Pulmonary Fibrosis

HomePatientsLung Disease Week at the ATS2014Pulmonary Fibrosis ▶ General Information About Pulmonary Fibrosis
General Information About Pulmonary Fibrosis

Pulmonary Fibrosis Week

Pulmonary fibrosis is the term used to describe excessive deposition of collagen and other connective tissue matrices in the lung.  This leads to tissue scarring, decreased lung function and oxygenation, increased work of breath, and, ultimately, respiratory failure.  There are many lung disorders characterized by pulmonary fibrosis and these can be elicited or worsened by environmental / occupational exposures (e.g., asbestos), tobacco smoke, infection, or drugs.  Yet in other circumstances, the cause of pulmonary fibrosis is unknown or idiopathic.   This is the case for Idiopathic Pulmonary Fibrosis (IPF), which affects close to 200,000 Americans and many more patients worldwide.  IPF carries a poor prognosis with mortality reaching 50% in 3 years after diagnosis.  Patients with IPF may benefit from oxygen supplementation, pulmonary rehabilitation, the prevention and/or treatment of complications, and even lung transplantation, but there are no FDA-approved drugs known to improve survival.  With the help of basic studies and animal models of pulmonary fibrosis, promising mechanisms of action have been identified for targeting.  These studies have unveiled that some of these patients, not all, have genetic abnormalities that predispose them to the disease.  However, the majority of patients seem to develop a sporadic form of the condition.  Although initial studies pointed to excess inflammation as the main driver of pulmonary fibrosis, more recent studies suggest abnormalities in specific cell types in the lung such the lung fibroblast.  Dysfunction of the epithelium is also suspected to lead to fibroproliferation and scar formation and this has become an important area of investigation.  These and related studies have identified promising anti-fibrotic agents, but have yet to unveil an effective therapy.  Fortunately, IPF has become one of the best studied fibrosing lung disorders.  With multiple basic studies and clinical trials underway, it is anticipated that safe and effective treatments will be available in the not-too-distant future.    Clinical trials are targeting mechanisms of action implicated in the development of disease such as excessive immunity, alterations in cellular signaling, and abnormal cell differentiation.  However, more work needs to be done.   Animal models that better resemble the human condition are very much needed, while multidisciplinary studies evaluating how other organs develop fibrosis should accelerate discovery.  Studies using a comparative biology approach to determine how pulmonary fibrosis develops in other animals and how this knowledge can be used to treat humans are also important.  ATS members and partners are engaged in these and more initiatives, all designed to get us closer to stamping out this devastating disease.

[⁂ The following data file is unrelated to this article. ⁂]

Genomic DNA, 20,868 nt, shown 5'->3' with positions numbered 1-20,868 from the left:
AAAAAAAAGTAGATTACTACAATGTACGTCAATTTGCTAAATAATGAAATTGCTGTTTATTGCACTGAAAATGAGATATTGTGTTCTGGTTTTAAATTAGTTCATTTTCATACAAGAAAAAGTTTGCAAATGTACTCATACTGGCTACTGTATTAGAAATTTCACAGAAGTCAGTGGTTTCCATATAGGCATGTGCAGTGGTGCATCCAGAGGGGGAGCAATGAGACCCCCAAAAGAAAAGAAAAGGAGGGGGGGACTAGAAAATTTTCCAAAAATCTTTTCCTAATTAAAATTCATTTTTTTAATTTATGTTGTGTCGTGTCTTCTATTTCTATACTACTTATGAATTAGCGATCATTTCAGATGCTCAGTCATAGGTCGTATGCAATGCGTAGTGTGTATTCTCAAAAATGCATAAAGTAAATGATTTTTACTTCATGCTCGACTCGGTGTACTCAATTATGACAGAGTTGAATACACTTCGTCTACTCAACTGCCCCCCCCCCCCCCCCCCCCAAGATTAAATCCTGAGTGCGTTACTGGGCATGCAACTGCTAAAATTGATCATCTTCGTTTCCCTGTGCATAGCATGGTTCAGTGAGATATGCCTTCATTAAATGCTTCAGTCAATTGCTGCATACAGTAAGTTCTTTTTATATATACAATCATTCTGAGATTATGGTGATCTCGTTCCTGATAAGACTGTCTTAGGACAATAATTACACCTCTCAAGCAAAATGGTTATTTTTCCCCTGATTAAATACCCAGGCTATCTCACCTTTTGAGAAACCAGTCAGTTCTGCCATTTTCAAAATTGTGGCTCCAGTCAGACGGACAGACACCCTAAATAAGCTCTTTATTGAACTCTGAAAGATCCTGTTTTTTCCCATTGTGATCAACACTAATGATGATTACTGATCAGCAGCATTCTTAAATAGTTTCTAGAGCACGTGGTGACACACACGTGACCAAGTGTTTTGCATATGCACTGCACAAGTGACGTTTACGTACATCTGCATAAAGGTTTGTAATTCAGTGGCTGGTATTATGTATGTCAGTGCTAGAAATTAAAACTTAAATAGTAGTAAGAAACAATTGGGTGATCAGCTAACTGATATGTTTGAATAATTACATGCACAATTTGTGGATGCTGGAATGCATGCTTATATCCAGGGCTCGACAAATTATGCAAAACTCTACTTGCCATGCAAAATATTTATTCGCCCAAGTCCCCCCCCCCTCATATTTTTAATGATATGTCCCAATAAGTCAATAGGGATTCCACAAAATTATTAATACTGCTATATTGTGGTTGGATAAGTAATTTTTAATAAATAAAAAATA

Important Facts About Pulmonary Fibrosis

Every day in America:

  • 128,000 people are suffering from PF
  • 130 people will be diagnosed with PF
  • As many people die to PF as to Breast Cancer